For decades, TV networks NBC, CBS and ABC news programs informed the entire country. When important national news broke – such as the assassination of President John F. Kennedy or when Apollo 11 landed on the moon, the nation turned to Walter Cronkite’s broadcasts in large numbers. He commanded an audience of 25 million to 29 million.
These so-called mass media stations gave way to a fragmented media landscape with hundreds, if not thousands of news channels across networks, cable TV, radio and the Internet, each monitored by a smaller audience. In the therapeutics world, the rise of personalized medicine is impacting the pharmaceutical industry likewise. As well, developing niche therapies for smaller groups of people is resulting in greater competition among pharma companies to stay ahead and be first or second to-market with a treatment for a specific indication.
Numerous established and emerging pharma companies are attempting to develop therapies for unmet medical needs to treat diseases affecting small to modest-sized populations, hoping their orphan drug will become another blockbuster. Federal law incentivizes development of therapies for conditions affecting fewer than 200,000 people: drug companies are given an additional seven years of market exclusivity for that indication, providing drugmakers with a more compelling business opportunity.
The more fragmented market increases competitive pressure on sponsors as they race to bring targeted therapies to market, hoping to reap first-to-market benefits.
Targeted therapies have been on the rise for more than a decade. They have been most prevalent in the fields of oncology, immunology and rare diseases. However, as medical science unravels how human genetic variations impact responses to drugs, the fragmentation caused by “precision medicine” and “personalized medicine” (they’re not quite the same), will likely result in a reduced number of beneficiaries for targeted therapies. What works for one group of patients may not work for another with the same clinical diagnosis. As a result, last year the FDA approved a record number of personalized medicine drugs – 42% of all new drug approvals, a trend that is likely to continue.
This article will focus on the demand uncertainty pharmaceutical companies face in manufacturing targeted therapies.
Practically speaking, the ascent of personalized medicine means pharmaceutical companies no longer have the luxury of waiting for full clinical trial data analysis, or to see how their drug is doing on the market, before making manufacturing capacity decisions. Today, capacity decisions need to be made earlier in the process in order to reduce risks at both ends of the spectrum -undercapacity and overcapacity.
But how early? We had a customer whose Board decided to move ahead with preparations for commercial API manufacturing while their Phase 3 clinical trial was in early progress. They were confident and wanted to assure the manufacturing capacity would be there for commercial quantities. We tried hard to dissuade them, but they were insistent. They provided a sizeable deposit, with which we purchased the raw materials for the project. Then a new Board was elected – and shut the project down. The bottom line: too early capacity decisions can waste money. The company might have been wiser to wait for strong interim results before proceeding.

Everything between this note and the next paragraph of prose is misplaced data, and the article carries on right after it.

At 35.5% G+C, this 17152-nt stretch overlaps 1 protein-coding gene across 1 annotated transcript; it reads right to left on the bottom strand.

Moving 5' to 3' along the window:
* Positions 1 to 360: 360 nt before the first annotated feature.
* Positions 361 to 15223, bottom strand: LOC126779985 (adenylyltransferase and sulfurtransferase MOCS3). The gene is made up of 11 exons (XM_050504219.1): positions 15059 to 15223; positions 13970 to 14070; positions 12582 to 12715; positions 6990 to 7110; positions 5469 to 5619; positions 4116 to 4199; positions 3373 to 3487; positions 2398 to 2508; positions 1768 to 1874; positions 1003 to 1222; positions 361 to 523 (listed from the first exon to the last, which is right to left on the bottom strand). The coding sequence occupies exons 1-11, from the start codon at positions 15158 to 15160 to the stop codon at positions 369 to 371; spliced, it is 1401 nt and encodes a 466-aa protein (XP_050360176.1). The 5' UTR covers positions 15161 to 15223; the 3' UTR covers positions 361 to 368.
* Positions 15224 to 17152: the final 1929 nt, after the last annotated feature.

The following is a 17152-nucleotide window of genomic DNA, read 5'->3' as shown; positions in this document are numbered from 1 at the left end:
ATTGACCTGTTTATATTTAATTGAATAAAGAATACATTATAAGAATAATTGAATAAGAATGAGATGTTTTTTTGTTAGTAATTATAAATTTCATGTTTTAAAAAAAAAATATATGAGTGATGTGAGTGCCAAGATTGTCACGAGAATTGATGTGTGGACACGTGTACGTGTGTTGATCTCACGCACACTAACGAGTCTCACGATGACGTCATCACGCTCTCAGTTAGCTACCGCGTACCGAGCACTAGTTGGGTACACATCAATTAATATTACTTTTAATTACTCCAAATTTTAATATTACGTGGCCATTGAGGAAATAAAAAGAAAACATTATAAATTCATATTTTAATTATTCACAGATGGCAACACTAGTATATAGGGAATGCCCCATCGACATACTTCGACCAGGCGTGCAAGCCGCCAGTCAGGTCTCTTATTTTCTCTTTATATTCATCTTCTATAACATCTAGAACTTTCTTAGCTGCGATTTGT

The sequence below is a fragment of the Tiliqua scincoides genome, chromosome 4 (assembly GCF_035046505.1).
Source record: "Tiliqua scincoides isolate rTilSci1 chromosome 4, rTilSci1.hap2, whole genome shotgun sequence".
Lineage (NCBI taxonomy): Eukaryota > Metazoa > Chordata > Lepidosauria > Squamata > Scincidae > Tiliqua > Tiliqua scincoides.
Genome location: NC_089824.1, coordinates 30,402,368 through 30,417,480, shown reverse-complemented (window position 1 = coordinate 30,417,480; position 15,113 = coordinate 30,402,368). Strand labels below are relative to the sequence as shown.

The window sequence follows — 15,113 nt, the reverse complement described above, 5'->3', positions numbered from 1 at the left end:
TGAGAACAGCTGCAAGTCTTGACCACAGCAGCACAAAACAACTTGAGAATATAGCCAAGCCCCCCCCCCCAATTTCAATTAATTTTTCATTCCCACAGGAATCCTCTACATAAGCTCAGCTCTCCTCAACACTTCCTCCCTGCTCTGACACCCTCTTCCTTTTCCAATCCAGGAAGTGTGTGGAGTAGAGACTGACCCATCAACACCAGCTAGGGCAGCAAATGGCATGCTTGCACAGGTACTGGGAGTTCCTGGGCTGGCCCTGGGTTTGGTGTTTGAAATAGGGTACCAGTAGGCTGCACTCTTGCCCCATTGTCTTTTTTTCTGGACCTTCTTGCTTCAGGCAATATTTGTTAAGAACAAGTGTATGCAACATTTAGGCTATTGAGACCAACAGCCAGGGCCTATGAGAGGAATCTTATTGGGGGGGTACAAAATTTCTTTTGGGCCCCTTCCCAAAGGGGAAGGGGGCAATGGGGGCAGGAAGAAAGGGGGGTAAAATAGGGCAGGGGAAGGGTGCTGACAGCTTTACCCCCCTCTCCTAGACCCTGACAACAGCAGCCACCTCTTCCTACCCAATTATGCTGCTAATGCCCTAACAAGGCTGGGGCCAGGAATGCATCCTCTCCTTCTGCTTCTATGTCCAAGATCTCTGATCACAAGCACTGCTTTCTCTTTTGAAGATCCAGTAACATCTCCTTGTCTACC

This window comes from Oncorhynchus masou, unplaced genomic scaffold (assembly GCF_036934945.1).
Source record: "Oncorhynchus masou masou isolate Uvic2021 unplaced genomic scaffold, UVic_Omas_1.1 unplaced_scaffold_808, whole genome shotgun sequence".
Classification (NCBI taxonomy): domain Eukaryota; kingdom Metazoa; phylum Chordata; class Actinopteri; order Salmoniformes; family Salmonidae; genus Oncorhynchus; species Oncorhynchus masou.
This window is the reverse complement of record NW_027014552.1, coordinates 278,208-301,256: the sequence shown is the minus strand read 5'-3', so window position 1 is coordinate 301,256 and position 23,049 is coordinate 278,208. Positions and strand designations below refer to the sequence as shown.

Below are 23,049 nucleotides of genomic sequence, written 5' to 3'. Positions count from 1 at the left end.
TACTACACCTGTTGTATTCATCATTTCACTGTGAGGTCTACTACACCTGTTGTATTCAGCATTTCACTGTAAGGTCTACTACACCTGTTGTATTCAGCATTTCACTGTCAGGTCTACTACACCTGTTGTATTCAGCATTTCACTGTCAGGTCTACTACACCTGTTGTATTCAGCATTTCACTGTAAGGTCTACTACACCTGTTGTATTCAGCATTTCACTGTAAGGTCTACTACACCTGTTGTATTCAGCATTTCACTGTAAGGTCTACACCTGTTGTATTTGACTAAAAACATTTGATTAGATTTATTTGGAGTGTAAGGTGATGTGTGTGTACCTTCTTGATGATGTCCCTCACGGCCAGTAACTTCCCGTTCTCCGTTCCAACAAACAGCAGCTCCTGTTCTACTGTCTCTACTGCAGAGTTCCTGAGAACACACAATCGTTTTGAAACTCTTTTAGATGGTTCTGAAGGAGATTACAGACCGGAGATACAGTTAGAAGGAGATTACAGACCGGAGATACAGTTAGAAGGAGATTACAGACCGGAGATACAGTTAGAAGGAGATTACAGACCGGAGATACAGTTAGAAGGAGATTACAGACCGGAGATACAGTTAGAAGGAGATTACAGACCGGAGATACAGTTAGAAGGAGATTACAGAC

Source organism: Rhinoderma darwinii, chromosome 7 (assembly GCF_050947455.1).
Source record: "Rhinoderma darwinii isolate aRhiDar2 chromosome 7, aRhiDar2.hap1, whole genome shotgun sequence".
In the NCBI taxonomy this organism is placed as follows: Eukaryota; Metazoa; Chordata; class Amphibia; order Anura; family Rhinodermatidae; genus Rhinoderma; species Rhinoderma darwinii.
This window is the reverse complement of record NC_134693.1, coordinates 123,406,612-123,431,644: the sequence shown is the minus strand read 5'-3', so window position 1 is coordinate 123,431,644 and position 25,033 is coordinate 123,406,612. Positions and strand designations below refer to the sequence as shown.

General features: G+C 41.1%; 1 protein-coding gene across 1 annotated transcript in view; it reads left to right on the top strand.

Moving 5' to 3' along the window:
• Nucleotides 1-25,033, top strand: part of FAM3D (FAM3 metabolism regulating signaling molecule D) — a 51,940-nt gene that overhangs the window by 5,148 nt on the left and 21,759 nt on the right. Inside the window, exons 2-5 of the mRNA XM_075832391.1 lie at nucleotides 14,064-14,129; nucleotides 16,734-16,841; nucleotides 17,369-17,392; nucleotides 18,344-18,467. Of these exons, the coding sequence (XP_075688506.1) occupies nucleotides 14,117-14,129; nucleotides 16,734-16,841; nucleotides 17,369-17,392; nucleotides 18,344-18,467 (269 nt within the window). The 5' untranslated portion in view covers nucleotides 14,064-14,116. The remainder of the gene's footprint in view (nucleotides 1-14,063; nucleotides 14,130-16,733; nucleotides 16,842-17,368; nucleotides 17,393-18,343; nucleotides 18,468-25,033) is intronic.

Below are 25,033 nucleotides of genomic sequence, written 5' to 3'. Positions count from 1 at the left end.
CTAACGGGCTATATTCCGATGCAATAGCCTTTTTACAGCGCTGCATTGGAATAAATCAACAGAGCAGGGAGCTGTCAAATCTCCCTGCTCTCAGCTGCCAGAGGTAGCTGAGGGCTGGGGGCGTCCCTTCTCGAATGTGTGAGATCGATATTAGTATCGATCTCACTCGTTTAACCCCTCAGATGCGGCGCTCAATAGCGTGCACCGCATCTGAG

Sponsors are adapting to the uncertainty by outsourcing to contract development and manufacturing organizations (CDMOs) that are flexible and able to scale to varied batch project needs, whether 5 gm or 50 kg. CDMOs such as Seqens North America can easily accommodate them while the largest CDMOs, which are adept at manufacturing large quantities for drug giants such as Pfizer or Lilly, tend to favor their most profitable, large quantity customers – as they should. They are simply not geared for small batch manufacturing.
Instead, for smaller batches, pharma companies are looking beyond their traditional CDMO, choosing a CDMO that is flexible, accommodating, and that would welcome their business, large or small. The key is to find right-size API manufacturing resources to better align with today’s realities.
We have previously written about how to choose a right-sized CDMO, one with the seven most important GMP manufacturing capabilities. These include having the range of equipment needed for small- or large-sized manufacturing, bridging the gap between Phase 1 and the increased material required for Phase 3 trials and commercialization.
As well, the CDMO should insist on a scale-up process to minimize expensive surprises in the GMP manufacturing suite. Experience and expertise remain other important variables to consider.
In order to adapt to the rise in precision medicine and targeted therapies, pharmaceutical companies are revamping their manufacturing strategies to work with flexible, right-sized CDMOs that are equipped to manufacture APIs in small or large batches. By shifting API manufacturing to smaller, more flexible CDMOs that will prioritize smaller projects, pharmaceutical companies can bring products to market faster to take advantage of sizeable first-to-market benefits.